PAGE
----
The Draft PVP Protocol establishes unified procedures and obligations for the protection of plant breeder’s rights in all ARIPO member states. These rights will be granted by a single authority established by ARIPO to administer the whole system on behalf of its member states.
The Protocol is based on the rules contained in the 1991 Act of the UPOV Convention. It therefore establishes legal monopolies (“protection”) on new plant varieties for 20-25 years, depending on the crop. Farmers will not be able to save and re-use seed from these varieties on their own farms except for specifically designated crops, within reasonable limits, and upon annual payment of royalties. Under no circumstances will they be able to exchange or sell seeds harvested from such varieties. …
The Protocol is hotly contested by civil society. AFSA, for instance, is on record for vehemently opposing the ARIPO PV Protocol on the grounds that it, inter alia, severely erodes farmers’ rights and the right to food. On the other hand, industry associations have been consulted extensively in the process of drafting the ARIPO PVP Protocol. …
[For more on other similar initiatives, see full report.]
Seed marketing rules
The second category of seed laws consists of rules governing seeds marketing in and among countries. A number of current initiatives aim to harmonise these rules among African states belonging to the same Regional Economic Community. But through harmonisation, states are actually being encouraged to “liberalise” the seed market. This means limiting the role of the public sector in seed production and marketing, and creating new space and new rights for the private sector instead. In this process, farmers lose their freedom to exchange and/or sell their own seeds. This legal shift is deliberately meant to lead to the displacement and loss of peasant seeds, because they are considered inferior and unproductive compared to corporate seeds.
Alliance for a Green Revolution in Africa (AGRA)
The Alliance for a Green Revolution in Africa (AGRA) was established in 2006 by the Bill and Melinda Gates Foundation and the Rockefeller Foundation. It is currently funded by several development ministries, foundations and programmes, including DFID, IFAD and the Government of Kenya. AGRA’s objective is to “catalyse a uniquely African Green Revolution based on small-holder farmers so that Africa would be food self-sufficient and food secure.” AGRA focuses on five areas: seeds, soil health, market access, policy and advocacy and support to farmers’ organisations.
On seeds, AGRA’s activities are implemented through the Programme for Africa’s Seed Systems (PASS). PASS focuses on the breeding, production and distribution of so-called “improved” seeds. AGRA’s action on seeds policies and laws, however, is carried out through its Policy Programme, whose goal is to establish an “enabling environment”, including seed and land policy reforms, to boost private investment in agriculture and encourage farmers to change practices. This specifically includes getting the public sector out of seed production and distribution.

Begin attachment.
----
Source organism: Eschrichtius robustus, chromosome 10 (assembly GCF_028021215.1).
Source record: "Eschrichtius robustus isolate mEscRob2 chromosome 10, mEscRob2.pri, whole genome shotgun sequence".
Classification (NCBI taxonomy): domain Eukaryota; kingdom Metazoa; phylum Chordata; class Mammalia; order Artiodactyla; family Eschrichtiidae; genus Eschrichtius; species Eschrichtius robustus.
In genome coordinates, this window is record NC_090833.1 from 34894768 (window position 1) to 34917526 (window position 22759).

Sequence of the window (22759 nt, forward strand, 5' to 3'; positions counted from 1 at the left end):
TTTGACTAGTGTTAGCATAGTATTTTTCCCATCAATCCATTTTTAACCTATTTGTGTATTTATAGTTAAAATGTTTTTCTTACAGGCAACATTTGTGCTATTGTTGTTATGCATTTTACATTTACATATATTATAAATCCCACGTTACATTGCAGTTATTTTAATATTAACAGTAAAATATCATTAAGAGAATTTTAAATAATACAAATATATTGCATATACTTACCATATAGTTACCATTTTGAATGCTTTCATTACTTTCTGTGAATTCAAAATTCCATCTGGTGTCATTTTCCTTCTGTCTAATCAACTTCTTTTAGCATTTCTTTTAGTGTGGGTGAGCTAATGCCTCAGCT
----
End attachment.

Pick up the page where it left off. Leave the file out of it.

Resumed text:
AGRA’s seed policy work aims to strengthen internal seed laws and regulations, reduce delays in the release of new varieties, facilitate easy access to public germplasm, support the implementation of regionally harmonised seed laws and regulations, eliminate trade restrictions and establish an African Seed Investment Fund to support seed businesses.
In Ghana, for example, AGRA helped the government review its seed policies with the goal of identifying barriers to the private sector getting more involved. With technical and financial support from AGRA, the country’s seed legislation was revised and a new probusiness seed law was passed in mid-2010. Among other things it established a register of varieties that can be marketed. In Tanzania, discussions between AGRA and government representatives facilitated a major policy change to privatise seed production. In Malawi, AGRA supported the government in revising its maize pricing and trade policies. AGRA is also funding a $300,000 seeds project for the East African Community that started in July 2014 and will be implemented over the next two years. Its objective is to get EAC farmers to switch to so-called improved seeds and to harmonise the seed and fertilizer policies of Burundi, Kenya, Rwanda, Tanzania and Uganda.
[For more on other similar initiatives, see full report]